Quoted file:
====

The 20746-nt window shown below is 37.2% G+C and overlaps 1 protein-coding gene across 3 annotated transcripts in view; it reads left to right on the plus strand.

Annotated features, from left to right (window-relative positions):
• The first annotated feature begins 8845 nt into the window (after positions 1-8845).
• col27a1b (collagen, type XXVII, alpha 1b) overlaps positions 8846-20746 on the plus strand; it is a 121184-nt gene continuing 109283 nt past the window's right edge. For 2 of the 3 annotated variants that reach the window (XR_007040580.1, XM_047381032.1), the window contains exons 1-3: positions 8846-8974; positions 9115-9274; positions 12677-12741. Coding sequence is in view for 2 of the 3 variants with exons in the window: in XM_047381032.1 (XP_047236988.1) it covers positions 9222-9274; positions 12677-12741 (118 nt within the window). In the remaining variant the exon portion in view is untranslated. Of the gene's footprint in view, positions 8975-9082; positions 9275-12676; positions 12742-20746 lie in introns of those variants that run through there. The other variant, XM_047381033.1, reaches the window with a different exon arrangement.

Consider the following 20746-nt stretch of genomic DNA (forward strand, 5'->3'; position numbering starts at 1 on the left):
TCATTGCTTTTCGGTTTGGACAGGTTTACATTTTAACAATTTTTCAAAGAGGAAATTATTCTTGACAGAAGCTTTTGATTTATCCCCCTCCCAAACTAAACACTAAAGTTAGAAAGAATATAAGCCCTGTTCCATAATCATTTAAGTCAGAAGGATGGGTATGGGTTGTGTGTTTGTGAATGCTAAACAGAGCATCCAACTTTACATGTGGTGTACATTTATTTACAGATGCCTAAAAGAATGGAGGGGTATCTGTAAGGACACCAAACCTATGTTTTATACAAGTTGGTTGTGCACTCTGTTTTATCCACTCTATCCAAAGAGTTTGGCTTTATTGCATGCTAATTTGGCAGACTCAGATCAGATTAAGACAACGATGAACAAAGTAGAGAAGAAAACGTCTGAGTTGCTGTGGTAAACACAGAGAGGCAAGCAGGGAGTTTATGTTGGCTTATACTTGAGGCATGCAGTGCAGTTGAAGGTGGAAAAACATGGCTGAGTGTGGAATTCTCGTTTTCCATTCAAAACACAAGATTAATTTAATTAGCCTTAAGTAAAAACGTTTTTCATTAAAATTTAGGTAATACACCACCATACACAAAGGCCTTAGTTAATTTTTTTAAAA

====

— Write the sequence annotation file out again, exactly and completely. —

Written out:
The 20746-nt window shown below is 37.2% G+C and overlaps 1 protein-coding gene across 3 annotated transcripts in view; it reads left to right on the plus strand.

Annotated features, from left to right (window-relative positions):
• The first annotated feature begins 8845 nt into the window (after positions 1-8845).
• col27a1b (collagen, type XXVII, alpha 1b) overlaps positions 8846-20746 on the plus strand; it is a 121184-nt gene continuing 109283 nt past the window's right edge. For 2 of the 3 annotated variants that reach the window (XR_007040580.1, XM_047381032.1), the window contains exons 1-3: positions 8846-8974; positions 9115-9274; positions 12677-12741. Coding sequence is in view for 2 of the 3 variants with exons in the window: in XM_047381032.1 (XP_047236988.1) it covers positions 9222-9274; positions 12677-12741 (118 nt within the window). In the remaining variant the exon portion in view is untranslated. Of the gene's footprint in view, positions 8975-9082; positions 9275-12676; positions 12742-20746 lie in introns of those variants that run through there. The other variant, XM_047381033.1, reaches the window with a different exon arrangement.

Consider the following 20746-nt stretch of genomic DNA (forward strand, 5'->3'; position numbering starts at 1 on the left):
TCATTGCTTTTCGGTTTGGACAGGTTTACATTTTAACAATTTTTCAAAGAGGAAATTATTCTTGACAGAAGCTTTTGATTTATCCCCCTCCCAAACTAAACACTAAAGTTAGAAAGAATATAAGCCCTGTTCCATAATCATTTAAGTCAGAAGGATGGGTATGGGTTGTGTGTTTGTGAATGCTAAACAGAGCATCCAACTTTACATGTGGTGTACATTTATTTACAGATGCCTAAAAGAATGGAGGGGTATCTGTAAGGACACCAAACCTATGTTTTATACAAGTTGGTTGTGCACTCTGTTTTATCCACTCTATCCAAAGAGTTTGGCTTTATTGCATGCTAATTTGGCAGACTCAGATCAGATTAAGACAACGATGAACAAAGTAGAGAAGAAAACGTCTGAGTTGCTGTGGTAAACACAGAGAGGCAAGCAGGGAGTTTATGTTGGCTTATACTTGAGGCATGCAGTGCAGTTGAAGGTGGAAAAACATGGCTGAGTGTGGAATTCTCGTTTTCCATTCAAAACACAAGATTAATTTAATTAGCCTTAAGTAAAAACGTTTTTCATTAAAATTTAGGTAATACACCACCATACACAAAGGCCTTAGTTAATTTTTTTAAAA